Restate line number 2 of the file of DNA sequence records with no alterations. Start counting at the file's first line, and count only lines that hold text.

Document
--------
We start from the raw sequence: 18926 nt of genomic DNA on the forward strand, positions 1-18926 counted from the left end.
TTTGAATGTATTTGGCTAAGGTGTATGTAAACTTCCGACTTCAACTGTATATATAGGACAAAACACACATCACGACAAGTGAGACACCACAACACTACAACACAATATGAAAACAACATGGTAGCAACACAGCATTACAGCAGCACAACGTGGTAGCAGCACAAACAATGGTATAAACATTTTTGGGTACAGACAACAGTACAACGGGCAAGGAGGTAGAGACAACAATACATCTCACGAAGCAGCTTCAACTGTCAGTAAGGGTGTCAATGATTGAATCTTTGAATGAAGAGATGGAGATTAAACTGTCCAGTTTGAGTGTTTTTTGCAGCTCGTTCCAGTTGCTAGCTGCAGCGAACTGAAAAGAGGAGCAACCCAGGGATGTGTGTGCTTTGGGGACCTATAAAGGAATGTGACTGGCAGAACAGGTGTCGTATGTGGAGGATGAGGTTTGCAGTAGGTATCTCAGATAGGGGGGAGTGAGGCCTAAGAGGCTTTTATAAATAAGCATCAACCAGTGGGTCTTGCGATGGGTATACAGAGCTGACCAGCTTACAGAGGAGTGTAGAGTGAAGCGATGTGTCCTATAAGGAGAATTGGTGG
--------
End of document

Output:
TTTGAATGTATTTGGCTAAGGTGTATGTAAACTTCCGACTTCAACTGTATATATAGGACAAAACACACATCACGACAAGTGAGACACCACAACACTACAACACAATATGAAAACAACATGGTAGCAACACAGCATTACAGCAGCACAACGTGGTAGCAGCACAAACAATGGTATAAACATTTTTGGGTACAGACAACAGTACAACGGGCAAGGAGGTAGAGACAACAATACATCTCACGAAGCAGCTTCAACTGTCAGTAAGGGTGTCAATGATTGAATCTTTGAATGAAGAGATGGAGATTAAACTGTCCAGTTTGAGTGTTTTTTGCAGCTCGTTCCAGTTGCTAGCTGCAGCGAACTGAAAAGAGGAGCAACCCAGGGATGTGTGTGCTTTGGGGACCTATAAAGGAATGTGACTGGCAGAACAGGTGTCGTATGTGGAGGATGAGGTTTGCAGTAGGTATCTCAGATAGGGGGGAGTGAGGCCTAAGAGGCTTTTATAAATAAGCATCAACCAGTGGGTCTTGCGATGGGTATACAGAGCTGACCAGCTTACAGAGGAGTGTAGAGTGAAGCGATGTGTCCTATAAGGAGAATTGGTGG